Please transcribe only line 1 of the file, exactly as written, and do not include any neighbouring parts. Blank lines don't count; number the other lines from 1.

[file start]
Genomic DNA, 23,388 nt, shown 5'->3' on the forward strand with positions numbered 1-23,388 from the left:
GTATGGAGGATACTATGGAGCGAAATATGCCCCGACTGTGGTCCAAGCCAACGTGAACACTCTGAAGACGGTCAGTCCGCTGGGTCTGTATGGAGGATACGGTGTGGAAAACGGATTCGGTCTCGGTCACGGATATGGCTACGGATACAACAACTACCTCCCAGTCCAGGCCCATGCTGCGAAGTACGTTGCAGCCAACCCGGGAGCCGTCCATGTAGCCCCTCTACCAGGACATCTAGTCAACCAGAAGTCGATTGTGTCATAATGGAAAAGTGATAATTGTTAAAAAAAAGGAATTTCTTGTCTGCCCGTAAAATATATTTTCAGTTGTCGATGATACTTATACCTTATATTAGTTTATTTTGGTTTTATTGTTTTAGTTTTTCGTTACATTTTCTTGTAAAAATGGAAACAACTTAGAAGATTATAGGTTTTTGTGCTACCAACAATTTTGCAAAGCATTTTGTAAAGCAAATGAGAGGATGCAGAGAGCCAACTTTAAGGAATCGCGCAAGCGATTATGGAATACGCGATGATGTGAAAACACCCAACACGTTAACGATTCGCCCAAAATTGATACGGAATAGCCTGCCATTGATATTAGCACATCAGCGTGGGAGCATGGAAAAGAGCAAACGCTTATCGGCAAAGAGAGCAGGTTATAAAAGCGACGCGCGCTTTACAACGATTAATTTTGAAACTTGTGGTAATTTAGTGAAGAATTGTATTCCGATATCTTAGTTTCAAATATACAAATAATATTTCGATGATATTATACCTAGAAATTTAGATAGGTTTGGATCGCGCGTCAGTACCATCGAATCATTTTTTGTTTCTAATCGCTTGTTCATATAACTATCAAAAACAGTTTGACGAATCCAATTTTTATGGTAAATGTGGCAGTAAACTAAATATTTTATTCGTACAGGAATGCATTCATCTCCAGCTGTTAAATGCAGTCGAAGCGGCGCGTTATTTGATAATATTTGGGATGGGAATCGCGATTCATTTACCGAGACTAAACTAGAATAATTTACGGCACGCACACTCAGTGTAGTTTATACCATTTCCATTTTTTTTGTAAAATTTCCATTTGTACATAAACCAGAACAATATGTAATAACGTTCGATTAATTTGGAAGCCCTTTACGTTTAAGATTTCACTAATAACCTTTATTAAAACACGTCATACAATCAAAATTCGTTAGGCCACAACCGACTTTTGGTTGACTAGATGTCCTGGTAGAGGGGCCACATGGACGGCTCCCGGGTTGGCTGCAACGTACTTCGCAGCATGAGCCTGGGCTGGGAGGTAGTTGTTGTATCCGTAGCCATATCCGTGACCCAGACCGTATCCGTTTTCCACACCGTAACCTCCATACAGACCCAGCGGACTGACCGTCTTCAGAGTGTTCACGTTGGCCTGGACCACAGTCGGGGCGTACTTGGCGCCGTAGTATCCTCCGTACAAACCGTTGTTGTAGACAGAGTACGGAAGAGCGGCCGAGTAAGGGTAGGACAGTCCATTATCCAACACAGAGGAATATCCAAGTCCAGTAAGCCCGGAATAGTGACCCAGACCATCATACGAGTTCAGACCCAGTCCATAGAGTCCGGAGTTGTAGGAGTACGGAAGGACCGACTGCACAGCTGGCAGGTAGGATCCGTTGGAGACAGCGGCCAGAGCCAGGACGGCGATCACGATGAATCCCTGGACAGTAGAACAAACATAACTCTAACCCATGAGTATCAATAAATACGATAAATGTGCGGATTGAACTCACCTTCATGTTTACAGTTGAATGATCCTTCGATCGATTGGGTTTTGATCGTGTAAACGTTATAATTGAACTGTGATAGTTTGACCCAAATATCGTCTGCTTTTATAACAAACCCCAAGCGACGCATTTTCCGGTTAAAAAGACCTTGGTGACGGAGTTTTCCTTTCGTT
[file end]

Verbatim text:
Genomic DNA, 23,388 nt, shown 5'->3' on the forward strand with positions numbered 1-23,388 from the left: